For better or worse, there is a new dynamic in front of elected bodies. Where once only opponents showed up for hearings on housing developments, now YIMBY proponents appear to voice support. And it is having an effect. According to The Guardian, the California Assembly approved a “sweeping legislative package,” with YIMBY support, to spur more affordable housing.

The movement isn’t just a US phenomenon. Vancouver YIMBYs are shaming officials for okaying sprawling developments with few homes. Australian YIMBYs are pushing local officials to allow homeowners to rent out attics and lofts. A YIMBY political party has formed.

Josh Lehner, the Oregon state economist who follows housing issues closely, just posted a new blog indicating the Portland metropolitan area is adding more housing units, but shortages persist throughout Oregon. Affordability, he says, remains a big problem and could get worse as interest rates continue to creep up.

YIMBYs versus NIMBYs may not produce nuanced public policy that recognizes the need for economic development and more housing on one hand, but also greater income equality and affordable housing on the other to avoid displacing families with nowhere else to go.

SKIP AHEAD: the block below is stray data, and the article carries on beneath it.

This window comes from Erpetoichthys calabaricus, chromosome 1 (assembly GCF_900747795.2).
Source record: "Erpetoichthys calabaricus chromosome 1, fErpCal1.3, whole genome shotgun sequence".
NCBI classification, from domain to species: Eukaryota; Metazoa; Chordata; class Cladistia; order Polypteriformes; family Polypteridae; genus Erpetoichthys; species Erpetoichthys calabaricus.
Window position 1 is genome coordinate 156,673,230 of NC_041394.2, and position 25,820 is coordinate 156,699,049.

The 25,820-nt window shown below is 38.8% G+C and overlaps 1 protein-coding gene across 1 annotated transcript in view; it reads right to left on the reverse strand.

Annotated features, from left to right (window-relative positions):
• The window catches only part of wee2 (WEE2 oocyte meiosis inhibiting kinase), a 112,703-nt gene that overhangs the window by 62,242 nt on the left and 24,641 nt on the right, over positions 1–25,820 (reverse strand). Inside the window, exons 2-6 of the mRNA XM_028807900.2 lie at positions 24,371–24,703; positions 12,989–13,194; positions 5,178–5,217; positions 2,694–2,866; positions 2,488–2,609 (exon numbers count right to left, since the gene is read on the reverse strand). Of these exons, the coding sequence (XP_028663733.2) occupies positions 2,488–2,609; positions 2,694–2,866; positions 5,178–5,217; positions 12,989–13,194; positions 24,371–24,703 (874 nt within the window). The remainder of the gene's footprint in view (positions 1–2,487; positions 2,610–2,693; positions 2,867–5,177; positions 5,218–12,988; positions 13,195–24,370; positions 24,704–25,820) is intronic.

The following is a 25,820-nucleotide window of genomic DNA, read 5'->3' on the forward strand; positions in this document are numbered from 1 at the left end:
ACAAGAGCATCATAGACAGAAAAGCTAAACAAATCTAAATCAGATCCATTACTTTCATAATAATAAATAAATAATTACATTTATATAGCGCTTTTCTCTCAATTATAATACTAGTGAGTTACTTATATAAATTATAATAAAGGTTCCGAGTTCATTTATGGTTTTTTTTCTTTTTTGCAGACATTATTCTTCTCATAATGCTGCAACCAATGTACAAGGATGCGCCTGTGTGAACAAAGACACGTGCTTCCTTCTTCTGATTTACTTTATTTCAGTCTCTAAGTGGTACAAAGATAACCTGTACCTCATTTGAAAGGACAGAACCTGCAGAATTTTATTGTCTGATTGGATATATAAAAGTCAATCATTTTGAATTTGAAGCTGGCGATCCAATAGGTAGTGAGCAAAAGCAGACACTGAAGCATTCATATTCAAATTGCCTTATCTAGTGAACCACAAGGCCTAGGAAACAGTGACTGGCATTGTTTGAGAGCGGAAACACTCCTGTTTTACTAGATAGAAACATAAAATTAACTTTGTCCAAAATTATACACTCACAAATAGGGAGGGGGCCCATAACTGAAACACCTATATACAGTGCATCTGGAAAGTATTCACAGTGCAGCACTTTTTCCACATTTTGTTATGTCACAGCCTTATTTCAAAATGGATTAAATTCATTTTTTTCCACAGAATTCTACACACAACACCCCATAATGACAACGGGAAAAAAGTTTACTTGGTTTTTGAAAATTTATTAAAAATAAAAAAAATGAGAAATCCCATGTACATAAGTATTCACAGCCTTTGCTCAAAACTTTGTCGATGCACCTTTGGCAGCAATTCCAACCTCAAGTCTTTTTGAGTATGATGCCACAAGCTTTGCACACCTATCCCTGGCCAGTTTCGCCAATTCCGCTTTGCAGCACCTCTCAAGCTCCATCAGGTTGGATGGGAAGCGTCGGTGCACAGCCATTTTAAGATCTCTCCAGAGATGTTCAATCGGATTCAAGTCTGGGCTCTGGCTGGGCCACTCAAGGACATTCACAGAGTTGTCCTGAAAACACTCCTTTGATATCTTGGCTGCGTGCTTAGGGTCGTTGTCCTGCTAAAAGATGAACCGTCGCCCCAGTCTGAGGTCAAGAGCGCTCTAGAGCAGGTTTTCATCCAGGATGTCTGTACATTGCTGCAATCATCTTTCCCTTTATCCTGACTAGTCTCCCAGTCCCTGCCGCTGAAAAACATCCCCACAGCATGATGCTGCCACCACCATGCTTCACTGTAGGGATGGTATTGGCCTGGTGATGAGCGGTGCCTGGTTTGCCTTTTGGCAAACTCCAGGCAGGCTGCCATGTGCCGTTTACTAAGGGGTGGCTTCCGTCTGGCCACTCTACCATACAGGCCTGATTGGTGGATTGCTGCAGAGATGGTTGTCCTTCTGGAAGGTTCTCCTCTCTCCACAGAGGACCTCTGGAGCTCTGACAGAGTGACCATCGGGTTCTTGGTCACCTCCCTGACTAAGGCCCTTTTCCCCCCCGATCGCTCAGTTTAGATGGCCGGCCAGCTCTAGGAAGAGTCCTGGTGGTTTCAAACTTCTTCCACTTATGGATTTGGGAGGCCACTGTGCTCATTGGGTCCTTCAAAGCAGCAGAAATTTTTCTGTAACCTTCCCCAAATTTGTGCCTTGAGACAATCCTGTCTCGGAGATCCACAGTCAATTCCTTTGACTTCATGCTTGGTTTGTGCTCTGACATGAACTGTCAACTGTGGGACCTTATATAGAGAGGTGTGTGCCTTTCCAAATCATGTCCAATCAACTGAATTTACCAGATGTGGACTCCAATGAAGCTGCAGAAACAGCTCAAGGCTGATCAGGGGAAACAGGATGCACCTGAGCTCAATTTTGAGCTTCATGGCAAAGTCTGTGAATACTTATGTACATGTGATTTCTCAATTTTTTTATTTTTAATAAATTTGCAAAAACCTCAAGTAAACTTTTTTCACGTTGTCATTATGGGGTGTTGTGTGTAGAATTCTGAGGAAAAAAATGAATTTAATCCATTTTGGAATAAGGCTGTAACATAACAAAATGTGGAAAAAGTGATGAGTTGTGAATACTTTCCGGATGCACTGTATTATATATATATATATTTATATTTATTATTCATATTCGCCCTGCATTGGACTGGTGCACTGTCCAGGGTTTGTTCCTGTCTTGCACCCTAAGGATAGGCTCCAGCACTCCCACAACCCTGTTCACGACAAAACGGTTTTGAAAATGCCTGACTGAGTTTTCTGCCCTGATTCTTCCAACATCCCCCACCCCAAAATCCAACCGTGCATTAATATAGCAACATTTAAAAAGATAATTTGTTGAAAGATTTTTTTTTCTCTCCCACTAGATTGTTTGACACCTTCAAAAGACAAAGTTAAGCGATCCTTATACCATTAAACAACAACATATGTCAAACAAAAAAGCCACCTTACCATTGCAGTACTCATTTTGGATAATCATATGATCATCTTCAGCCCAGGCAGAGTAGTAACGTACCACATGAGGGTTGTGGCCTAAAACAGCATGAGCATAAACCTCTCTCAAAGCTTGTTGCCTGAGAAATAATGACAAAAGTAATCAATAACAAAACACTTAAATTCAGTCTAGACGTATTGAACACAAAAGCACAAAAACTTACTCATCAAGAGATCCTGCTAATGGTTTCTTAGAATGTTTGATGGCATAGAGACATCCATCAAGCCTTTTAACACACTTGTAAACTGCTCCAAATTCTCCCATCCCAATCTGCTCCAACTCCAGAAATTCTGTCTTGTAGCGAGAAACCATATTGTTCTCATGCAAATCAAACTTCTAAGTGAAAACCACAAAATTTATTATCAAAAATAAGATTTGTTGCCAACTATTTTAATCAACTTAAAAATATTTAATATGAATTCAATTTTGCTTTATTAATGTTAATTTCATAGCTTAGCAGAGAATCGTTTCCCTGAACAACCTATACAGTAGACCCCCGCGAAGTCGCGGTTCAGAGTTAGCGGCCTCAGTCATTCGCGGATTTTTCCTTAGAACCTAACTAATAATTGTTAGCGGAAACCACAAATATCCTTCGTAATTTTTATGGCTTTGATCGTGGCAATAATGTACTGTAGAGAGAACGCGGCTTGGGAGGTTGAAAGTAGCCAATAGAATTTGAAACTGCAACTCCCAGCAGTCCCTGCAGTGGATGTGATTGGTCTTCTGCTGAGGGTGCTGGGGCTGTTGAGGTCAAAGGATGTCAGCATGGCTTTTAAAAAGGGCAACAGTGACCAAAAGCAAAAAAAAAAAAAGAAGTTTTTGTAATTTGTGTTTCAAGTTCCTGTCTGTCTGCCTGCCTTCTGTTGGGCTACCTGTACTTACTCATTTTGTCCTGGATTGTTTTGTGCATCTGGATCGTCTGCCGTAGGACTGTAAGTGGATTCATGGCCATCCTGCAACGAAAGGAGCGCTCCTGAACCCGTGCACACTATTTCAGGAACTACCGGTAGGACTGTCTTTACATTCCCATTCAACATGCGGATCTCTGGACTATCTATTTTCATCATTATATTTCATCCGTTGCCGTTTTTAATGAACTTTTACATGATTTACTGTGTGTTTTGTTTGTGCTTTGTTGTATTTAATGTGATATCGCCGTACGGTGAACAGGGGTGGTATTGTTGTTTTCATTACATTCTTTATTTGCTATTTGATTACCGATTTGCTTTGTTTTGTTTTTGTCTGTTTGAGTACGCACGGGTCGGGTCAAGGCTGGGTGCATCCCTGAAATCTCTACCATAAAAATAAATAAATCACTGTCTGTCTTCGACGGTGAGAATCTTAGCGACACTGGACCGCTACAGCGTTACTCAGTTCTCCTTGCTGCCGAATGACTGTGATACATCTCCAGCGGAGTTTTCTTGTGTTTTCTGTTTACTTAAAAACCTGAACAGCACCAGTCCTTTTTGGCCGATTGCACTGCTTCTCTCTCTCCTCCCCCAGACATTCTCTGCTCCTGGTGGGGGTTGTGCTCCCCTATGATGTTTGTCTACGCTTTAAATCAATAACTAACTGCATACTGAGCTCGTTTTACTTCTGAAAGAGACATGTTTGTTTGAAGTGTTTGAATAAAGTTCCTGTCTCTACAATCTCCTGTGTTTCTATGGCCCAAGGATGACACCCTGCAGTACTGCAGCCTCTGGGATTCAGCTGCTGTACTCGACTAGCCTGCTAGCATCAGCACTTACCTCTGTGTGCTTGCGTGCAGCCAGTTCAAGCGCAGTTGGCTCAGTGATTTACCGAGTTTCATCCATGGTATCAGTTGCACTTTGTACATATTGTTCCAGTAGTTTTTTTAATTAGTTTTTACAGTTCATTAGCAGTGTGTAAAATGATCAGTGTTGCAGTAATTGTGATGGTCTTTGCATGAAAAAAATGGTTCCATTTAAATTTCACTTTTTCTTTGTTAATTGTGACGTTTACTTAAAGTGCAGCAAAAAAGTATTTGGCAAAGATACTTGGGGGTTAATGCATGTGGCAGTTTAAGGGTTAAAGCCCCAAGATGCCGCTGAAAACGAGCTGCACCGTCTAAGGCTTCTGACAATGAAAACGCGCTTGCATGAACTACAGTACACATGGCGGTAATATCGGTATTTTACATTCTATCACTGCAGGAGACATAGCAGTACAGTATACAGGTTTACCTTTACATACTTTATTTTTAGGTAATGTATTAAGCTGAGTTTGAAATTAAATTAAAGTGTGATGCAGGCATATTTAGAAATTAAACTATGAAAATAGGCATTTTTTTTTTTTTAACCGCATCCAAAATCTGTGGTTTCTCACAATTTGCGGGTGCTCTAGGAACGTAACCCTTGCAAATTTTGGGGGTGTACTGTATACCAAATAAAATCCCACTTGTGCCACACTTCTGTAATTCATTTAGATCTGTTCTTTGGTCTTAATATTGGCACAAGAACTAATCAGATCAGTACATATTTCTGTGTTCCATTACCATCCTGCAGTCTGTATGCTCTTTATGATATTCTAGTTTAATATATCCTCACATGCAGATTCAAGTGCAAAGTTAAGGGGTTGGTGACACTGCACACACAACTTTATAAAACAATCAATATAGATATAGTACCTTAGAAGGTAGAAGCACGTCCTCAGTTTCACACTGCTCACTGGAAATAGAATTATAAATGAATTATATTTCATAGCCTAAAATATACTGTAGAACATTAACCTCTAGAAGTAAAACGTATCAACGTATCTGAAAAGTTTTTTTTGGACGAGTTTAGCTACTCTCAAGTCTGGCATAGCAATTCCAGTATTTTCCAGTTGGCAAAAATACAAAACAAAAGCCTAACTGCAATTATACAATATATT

‘Seeing with the Same Eyes in Different Heads’

Political polarization in America has reached levels not seen since the Civil War tore the country apart. Because that polarization is unlikely to dissipate any time soon, public affairs managers working on major projects, policy issues or ballot measure campaigns need to take it into account by intensifying engagement efforts with those most directly affected. [Photo Credit: Illustration/Brian Stauffer/USC Dornsife Magazine]

Political polarization in America has reached levels not seen since the Civil War tore the country apart. Because that polarization is unlikely to dissipate any time soon, public affairs managers working on major projects, policy issues or ballot measure campaigns need to take it into account by intensifying engagement efforts with those most directly affected. [Photo Credit: Illustration/Brian Stauffer/USC Dornsife Magazine]

Angry voters inhabit both sides of the political aisle, resulting in what perhaps should be the called bipolarization of the American electorate.

Pollster Frank Luntz interviewed 12 Republicans and 12 Democrats, with nearly two-thirds admitting they have stopped speaking with a friend or family member following the 2016 presidential election of Donald Trump. Republican-leaning participants said it was exhausting trying to defend their vote for Trump. Democrats said they couldn’t fathom why anyone would vote for Trump.

The only unifying theme was a shared bipartisan anger at lobbyists, special interests and elected officials in Washington, DC. Even then, they didn’t agree on why they were angry.

The GOP-backed tax plan provided the perfect backdrop for exposing polarization. Republicans called it “well-deserved,” “great” and “excellent for economic growth.” Democrats called it a “lie,” “confusing” and “supporting the rich.”

Participants grew especially testy on the issue of racism. Republicans bristled at the charge they are racist or enable racism. Democrats blamed Trump for fanning the flames of “us-against-them.”